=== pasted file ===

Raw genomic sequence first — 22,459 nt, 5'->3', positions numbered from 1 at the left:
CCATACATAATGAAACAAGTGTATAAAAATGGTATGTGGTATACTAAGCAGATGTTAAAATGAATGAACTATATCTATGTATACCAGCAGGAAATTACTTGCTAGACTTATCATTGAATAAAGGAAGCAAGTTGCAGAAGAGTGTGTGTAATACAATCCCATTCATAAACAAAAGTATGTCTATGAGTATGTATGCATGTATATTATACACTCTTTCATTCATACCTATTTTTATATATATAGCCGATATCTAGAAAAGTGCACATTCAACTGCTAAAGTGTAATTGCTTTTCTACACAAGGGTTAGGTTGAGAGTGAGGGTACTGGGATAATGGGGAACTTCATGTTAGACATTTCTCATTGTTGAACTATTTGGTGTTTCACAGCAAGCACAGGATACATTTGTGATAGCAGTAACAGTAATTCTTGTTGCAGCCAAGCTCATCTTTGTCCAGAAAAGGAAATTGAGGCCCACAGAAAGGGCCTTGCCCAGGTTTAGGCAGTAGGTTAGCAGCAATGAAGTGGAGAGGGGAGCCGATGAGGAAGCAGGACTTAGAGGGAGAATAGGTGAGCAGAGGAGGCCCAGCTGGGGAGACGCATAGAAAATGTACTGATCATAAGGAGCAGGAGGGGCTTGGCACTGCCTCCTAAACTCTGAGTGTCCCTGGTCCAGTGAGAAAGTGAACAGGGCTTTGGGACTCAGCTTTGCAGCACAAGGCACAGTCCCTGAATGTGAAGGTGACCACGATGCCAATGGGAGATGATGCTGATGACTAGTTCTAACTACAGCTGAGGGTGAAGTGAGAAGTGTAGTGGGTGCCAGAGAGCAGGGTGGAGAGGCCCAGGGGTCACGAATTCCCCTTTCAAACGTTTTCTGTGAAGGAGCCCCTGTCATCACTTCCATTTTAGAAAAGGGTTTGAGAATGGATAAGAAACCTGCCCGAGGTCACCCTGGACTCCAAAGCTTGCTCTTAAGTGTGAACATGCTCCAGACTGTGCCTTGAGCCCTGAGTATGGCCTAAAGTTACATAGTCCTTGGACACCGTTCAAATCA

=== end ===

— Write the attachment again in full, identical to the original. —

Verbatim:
Raw genomic sequence first — 22,459 nt, 5'->3', positions numbered from 1 at the left:
CCATACATAATGAAACAAGTGTATAAAAATGGTATGTGGTATACTAAGCAGATGTTAAAATGAATGAACTATATCTATGTATACCAGCAGGAAATTACTTGCTAGACTTATCATTGAATAAAGGAAGCAAGTTGCAGAAGAGTGTGTGTAATACAATCCCATTCATAAACAAAAGTATGTCTATGAGTATGTATGCATGTATATTATACACTCTTTCATTCATACCTATTTTTATATATATAGCCGATATCTAGAAAAGTGCACATTCAACTGCTAAAGTGTAATTGCTTTTCTACACAAGGGTTAGGTTGAGAGTGAGGGTACTGGGATAATGGGGAACTTCATGTTAGACATTTCTCATTGTTGAACTATTTGGTGTTTCACAGCAAGCACAGGATACATTTGTGATAGCAGTAACAGTAATTCTTGTTGCAGCCAAGCTCATCTTTGTCCAGAAAAGGAAATTGAGGCCCACAGAAAGGGCCTTGCCCAGGTTTAGGCAGTAGGTTAGCAGCAATGAAGTGGAGAGGGGAGCCGATGAGGAAGCAGGACTTAGAGGGAGAATAGGTGAGCAGAGGAGGCCCAGCTGGGGAGACGCATAGAAAATGTACTGATCATAAGGAGCAGGAGGGGCTTGGCACTGCCTCCTAAACTCTGAGTGTCCCTGGTCCAGTGAGAAAGTGAACAGGGCTTTGGGACTCAGCTTTGCAGCACAAGGCACAGTCCCTGAATGTGAAGGTGACCACGATGCCAATGGGAGATGATGCTGATGACTAGTTCTAACTACAGCTGAGGGTGAAGTGAGAAGTGTAGTGGGTGCCAGAGAGCAGGGTGGAGAGGCCCAGGGGTCACGAATTCCCCTTTCAAACGTTTTCTGTGAAGGAGCCCCTGTCATCACTTCCATTTTAGAAAAGGGTTTGAGAATGGATAAGAAACCTGCCCGAGGTCACCCTGGACTCCAAAGCTTGCTCTTAAGTGTGAACATGCTCCAGACTGTGCCTTGAGCCCTGAGTATGGCCTAAAGTTACATAGTCCTTGGACACCGTTCAAATCA